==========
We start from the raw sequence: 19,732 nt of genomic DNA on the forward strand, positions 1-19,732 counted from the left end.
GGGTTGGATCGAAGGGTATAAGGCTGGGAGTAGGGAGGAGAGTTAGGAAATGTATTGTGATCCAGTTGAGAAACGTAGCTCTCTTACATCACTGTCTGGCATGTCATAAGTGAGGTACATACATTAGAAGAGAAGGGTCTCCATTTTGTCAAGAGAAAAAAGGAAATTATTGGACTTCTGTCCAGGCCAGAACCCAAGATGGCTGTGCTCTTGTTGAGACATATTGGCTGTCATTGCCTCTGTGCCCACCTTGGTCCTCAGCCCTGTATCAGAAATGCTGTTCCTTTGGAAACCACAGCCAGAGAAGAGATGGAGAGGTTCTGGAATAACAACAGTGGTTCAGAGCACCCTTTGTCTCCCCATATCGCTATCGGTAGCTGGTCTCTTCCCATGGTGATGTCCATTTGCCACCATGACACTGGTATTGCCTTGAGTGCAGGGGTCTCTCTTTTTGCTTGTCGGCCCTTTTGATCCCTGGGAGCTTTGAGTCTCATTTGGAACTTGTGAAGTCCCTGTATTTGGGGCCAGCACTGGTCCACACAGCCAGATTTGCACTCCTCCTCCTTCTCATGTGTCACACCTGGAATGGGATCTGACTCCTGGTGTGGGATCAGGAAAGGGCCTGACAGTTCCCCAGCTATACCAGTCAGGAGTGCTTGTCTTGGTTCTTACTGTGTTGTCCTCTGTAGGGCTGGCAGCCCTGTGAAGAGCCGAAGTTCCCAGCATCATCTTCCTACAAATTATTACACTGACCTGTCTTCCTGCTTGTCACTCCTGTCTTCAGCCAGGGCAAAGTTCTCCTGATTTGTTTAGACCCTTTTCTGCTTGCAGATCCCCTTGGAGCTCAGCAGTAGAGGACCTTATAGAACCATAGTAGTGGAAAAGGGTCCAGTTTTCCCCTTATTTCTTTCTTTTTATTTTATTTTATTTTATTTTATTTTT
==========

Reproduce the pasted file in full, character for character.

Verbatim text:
We start from the raw sequence: 19,732 nt of genomic DNA on the forward strand, positions 1-19,732 counted from the left end.
GGGTTGGATCGAAGGGTATAAGGCTGGGAGTAGGGAGGAGAGTTAGGAAATGTATTGTGATCCAGTTGAGAAACGTAGCTCTCTTACATCACTGTCTGGCATGTCATAAGTGAGGTACATACATTAGAAGAGAAGGGTCTCCATTTTGTCAAGAGAAAAAAGGAAATTATTGGACTTCTGTCCAGGCCAGAACCCAAGATGGCTGTGCTCTTGTTGAGACATATTGGCTGTCATTGCCTCTGTGCCCACCTTGGTCCTCAGCCCTGTATCAGAAATGCTGTTCCTTTGGAAACCACAGCCAGAGAAGAGATGGAGAGGTTCTGGAATAACAACAGTGGTTCAGAGCACCCTTTGTCTCCCCATATCGCTATCGGTAGCTGGTCTCTTCCCATGGTGATGTCCATTTGCCACCATGACACTGGTATTGCCTTGAGTGCAGGGGTCTCTCTTTTTGCTTGTCGGCCCTTTTGATCCCTGGGAGCTTTGAGTCTCATTTGGAACTTGTGAAGTCCCTGTATTTGGGGCCAGCACTGGTCCACACAGCCAGATTTGCACTCCTCCTCCTTCTCATGTGTCACACCTGGAATGGGATCTGACTCCTGGTGTGGGATCAGGAAAGGGCCTGACAGTTCCCCAGCTATACCAGTCAGGAGTGCTTGTCTTGGTTCTTACTGTGTTGTCCTCTGTAGGGCTGGCAGCCCTGTGAAGAGCCGAAGTTCCCAGCATCATCTTCCTACAAATTATTACACTGACCTGTCTTCCTGCTTGTCACTCCTGTCTTCAGCCAGGGCAAAGTTCTCCTGATTTGTTTAGACCCTTTTCTGCTTGCAGATCCCCTTGGAGCTCAGCAGTAGAGGACCTTATAGAACCATAGTAGTGGAAAAGGGTCCAGTTTTCCCCTTATTTCTTTCTTTTTATTTTATTTTATTTTATTTTATTTTT